On Tuesday, Nikki Haley, keeping her promise to “take names” at the U.N., announced America’s withdrawal from the U.N. Human Rights Council — “a protector of human rights abusers and a cesspool of political bias” — beside Secretary of State Mike Pompeo.
Objections abounded. Human Rights Watch complained that the withdrawal represents a “one-dimensional human rights policy in which the US defends Israeli abuses from criticism above all else.” Kremlin officials crowed that the U.S. had “inflicted a powerful blow to its human rights reputation.” Amnesty International secretary-general Salil Shetty said that the decision demonstrated a “complete disregard for the fundamental rights and freedoms the U.S. claims to uphold.”
Once again, Haley was right and her critics were wrong. America’s withdrawal from the UNHRC is a boon for human-rights promotion and a win for multilateral diplomacy that actually falls far afield of the Trump doctrine’s hard-edged unilateralism and apparent disregard for values-based diplomacy. The move constitutes a redoubling of America’s commitment to its fundamental ideals and the rules-based international order.
The council was founded in 2006 as a replacement for the U.N. Commission on Human Rights, whose habit of providing cover to its human-rights-abusing member countries had become too big an embarrassment for the U.N. to ignore. Former U.N. secretary general Kofi Annan was right when he said that, “the Commission’s declining credibility has cast a shadow on the reputation of the United Nations system as a whole.” It faltered for the same reason that the UNHRC falters today: rampant anti-Israel posturing combined with a determination to ignore the unsavory human-rights records of other states. President George W. Bush, who recognized these problems in 2006, declined to seek U.S. membership on the council, meaning the United States had only participated in the body from the start of the Obama administration until now.
Ironically, the very attribute that gives the UNHRC a smidge more legitimacy than the now-defunct commission is the root cause of its many problems: While the diversity of different states that sit on the council legitimates its findings before a large group of states, the geographically determined distribution of seats favors regions more likely to include countries with abhorrent records.
Although the United States attempted to negotiate the inclusion of membership criteria for the UNHRC in 2006, the General Assembly declined, and the council came into being without any. The United States said that it would abstain from seeking election to the first convocation of the body while maintaining the option to join if it appeared effective; the election of Cuba, Russia, China, and others to the council, as well as a raft of unimpressive acts during its first session, confirmed these initial doubts. Time and again, the United States has given the UNHRC chances to prove itself more than a playground for the world’s bullies, only to be disappointed.
Withdrawal is an act of lonely and principled leadership, one that will hopefully pay a future dividend in the form of changes to the UNHRC.
Recall that leaving the council was not Haley’s first choice. As she noted in her remarks on Tuesday, the United States led a year-long campaign to fix it before withdrawing. The goal of the reform effort was to amend the body’s standing agenda, a document that provides the grounds on which it may pass resolutions. Item Seven on the agenda, entitled, “Human rights situation in Palestine and the other occupied Arab territories,” has been instrumentalized by Israel’s enemies at the U.N. to push their cause, resulting in numerous resolutions singling out the Jewish state. In fact, it remains the only item on the UNHRC agenda that refers to a specific country’s situation, an embodiment of the anti-Israel bias embedded in the council’s institutional framework.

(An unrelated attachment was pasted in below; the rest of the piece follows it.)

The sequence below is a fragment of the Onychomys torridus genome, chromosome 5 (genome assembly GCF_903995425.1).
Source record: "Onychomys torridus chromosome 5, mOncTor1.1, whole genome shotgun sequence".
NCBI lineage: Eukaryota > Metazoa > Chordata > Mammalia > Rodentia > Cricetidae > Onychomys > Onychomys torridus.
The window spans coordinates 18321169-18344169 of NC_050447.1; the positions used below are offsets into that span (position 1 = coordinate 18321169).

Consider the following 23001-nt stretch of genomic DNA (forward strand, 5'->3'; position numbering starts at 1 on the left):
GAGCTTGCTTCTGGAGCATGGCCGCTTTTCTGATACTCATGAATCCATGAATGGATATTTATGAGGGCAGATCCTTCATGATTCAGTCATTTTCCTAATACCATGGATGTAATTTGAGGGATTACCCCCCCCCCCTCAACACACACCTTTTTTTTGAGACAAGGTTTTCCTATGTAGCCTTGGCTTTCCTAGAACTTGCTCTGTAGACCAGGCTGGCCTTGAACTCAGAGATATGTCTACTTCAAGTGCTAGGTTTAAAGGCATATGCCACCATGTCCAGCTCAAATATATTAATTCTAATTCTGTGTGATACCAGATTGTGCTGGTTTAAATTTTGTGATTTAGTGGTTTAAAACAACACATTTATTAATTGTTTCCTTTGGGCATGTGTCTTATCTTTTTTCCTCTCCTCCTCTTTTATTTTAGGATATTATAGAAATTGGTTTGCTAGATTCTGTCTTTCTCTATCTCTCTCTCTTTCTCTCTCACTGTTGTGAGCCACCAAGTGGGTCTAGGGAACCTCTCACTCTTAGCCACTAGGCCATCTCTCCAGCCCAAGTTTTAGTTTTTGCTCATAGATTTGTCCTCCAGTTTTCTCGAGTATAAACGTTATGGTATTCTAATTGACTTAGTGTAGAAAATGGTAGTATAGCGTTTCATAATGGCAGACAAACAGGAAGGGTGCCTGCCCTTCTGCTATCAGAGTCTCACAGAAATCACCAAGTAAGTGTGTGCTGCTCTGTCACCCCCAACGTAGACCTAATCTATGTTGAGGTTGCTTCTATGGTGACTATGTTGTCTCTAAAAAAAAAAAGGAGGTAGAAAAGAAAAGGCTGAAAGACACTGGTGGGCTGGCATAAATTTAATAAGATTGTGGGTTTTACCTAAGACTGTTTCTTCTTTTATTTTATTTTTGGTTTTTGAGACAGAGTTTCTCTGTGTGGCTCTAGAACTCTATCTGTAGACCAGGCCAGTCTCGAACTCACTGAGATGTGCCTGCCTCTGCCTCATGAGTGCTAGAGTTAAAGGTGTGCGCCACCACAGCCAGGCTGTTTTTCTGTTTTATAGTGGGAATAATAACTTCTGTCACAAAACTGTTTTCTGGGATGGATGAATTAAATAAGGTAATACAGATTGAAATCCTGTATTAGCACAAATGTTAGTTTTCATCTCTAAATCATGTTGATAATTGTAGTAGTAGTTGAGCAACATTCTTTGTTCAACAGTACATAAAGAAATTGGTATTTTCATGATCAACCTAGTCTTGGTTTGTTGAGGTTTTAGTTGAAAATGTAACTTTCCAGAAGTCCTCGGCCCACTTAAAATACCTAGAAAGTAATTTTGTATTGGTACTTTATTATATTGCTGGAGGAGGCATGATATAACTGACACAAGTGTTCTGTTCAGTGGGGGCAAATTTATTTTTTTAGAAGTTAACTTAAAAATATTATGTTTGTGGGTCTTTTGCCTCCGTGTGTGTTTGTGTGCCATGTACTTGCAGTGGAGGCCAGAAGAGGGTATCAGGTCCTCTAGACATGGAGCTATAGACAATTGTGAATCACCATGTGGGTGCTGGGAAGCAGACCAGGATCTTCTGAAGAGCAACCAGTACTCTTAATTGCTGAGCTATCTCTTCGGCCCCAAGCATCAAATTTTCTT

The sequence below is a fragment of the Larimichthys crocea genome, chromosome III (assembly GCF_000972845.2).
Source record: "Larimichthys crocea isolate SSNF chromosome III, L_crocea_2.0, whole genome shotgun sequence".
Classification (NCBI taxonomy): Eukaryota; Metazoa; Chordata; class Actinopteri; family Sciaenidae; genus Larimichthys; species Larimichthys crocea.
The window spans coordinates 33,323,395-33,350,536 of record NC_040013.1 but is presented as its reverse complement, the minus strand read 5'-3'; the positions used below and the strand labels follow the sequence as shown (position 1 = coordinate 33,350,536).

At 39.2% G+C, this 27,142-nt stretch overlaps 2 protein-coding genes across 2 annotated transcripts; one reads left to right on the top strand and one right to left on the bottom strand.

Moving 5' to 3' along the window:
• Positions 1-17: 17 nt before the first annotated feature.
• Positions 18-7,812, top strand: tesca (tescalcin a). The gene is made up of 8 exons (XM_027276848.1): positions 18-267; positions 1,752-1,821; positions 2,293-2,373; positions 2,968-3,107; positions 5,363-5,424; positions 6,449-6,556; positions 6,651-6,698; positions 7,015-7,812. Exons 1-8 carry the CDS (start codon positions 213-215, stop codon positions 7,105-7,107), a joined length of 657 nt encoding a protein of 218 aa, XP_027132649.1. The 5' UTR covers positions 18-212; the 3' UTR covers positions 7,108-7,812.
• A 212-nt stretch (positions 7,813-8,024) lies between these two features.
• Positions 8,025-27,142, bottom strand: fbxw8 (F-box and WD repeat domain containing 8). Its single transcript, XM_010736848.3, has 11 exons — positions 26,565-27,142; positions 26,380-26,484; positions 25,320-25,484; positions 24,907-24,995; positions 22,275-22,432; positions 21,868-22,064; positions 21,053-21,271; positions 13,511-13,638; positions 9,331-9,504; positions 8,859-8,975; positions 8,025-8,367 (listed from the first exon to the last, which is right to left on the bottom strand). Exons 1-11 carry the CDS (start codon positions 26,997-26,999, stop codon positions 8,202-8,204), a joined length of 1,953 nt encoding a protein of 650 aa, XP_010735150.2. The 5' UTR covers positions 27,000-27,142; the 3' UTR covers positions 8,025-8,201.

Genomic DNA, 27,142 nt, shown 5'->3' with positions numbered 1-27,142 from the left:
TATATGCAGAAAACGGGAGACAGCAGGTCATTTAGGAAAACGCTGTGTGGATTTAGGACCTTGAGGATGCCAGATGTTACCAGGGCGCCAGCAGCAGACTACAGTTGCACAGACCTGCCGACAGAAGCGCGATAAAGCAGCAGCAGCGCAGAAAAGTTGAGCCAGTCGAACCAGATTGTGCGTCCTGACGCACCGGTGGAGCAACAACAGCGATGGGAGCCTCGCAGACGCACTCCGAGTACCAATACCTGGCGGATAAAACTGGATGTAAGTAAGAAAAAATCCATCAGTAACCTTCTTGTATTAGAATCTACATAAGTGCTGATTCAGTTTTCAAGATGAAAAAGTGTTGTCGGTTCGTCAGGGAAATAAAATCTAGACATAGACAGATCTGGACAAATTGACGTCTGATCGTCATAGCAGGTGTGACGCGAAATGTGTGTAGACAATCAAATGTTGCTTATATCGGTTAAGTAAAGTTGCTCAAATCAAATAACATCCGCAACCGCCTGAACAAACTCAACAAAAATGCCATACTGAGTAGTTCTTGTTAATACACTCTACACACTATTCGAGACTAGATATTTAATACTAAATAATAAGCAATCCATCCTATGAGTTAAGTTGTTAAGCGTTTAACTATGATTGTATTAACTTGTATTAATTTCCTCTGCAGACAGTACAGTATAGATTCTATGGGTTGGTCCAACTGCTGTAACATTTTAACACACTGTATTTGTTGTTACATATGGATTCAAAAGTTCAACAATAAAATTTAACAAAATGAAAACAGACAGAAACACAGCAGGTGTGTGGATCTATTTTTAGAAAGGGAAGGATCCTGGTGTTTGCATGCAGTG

While the 47-member body has trained its ire on Israel, the bad guys have gotten off more or less scot-free. Despite the council’s commendable action on North Korea’s human-rights abuses — a commission of inquiry resulted in an important 2014 report — and progress in some other areas, China’s presence on the body has allowed it to silence political dissidents by, among other tactics, employing an army of representatives from 34 government-sponsored organizations in Geneva, where the UNHRC is based. In fact, since the council’s 2006 founding, none of its members have brought a resolution against China.
But the UNHRC isn’t abjectly irredeemable. As a member of the council during the Obama years, the United States was able to lead efforts to highlight human-rights issues in Syria, South Sudan, the Democratic Republic of the Congo, Sri Lanka, and Cambodia. America’s participation allowed it to play some role in steering the U.N.’s treatment of human-rights abuses. What’s more, the Universal Periodic Review mechanism established by the council has increased the level of transparency and cooperation in the conversation about human rights.
All that said, the council as currently constituted doesn’t give the United States much power to mitigate its excesses. Without the ability to even influence the debate over resolutions that insert “Xi Jinping Thought” into the human-rights legal lexicon, U.S. participation doesn’t do much good. Withdrawal is an act of lonely and principled leadership, one that will hopefully pay a future dividend in the form of changes to the UNHRC. Without the removal of Item Seven and the addition of membership criteria, America would do better to go it alone than to share the same stage as the world’s worst human-rights abusers. After all, there is more to be gained at the U.N. by sidelining dictators through structural reformthan by abetting their treachery through acquiescence.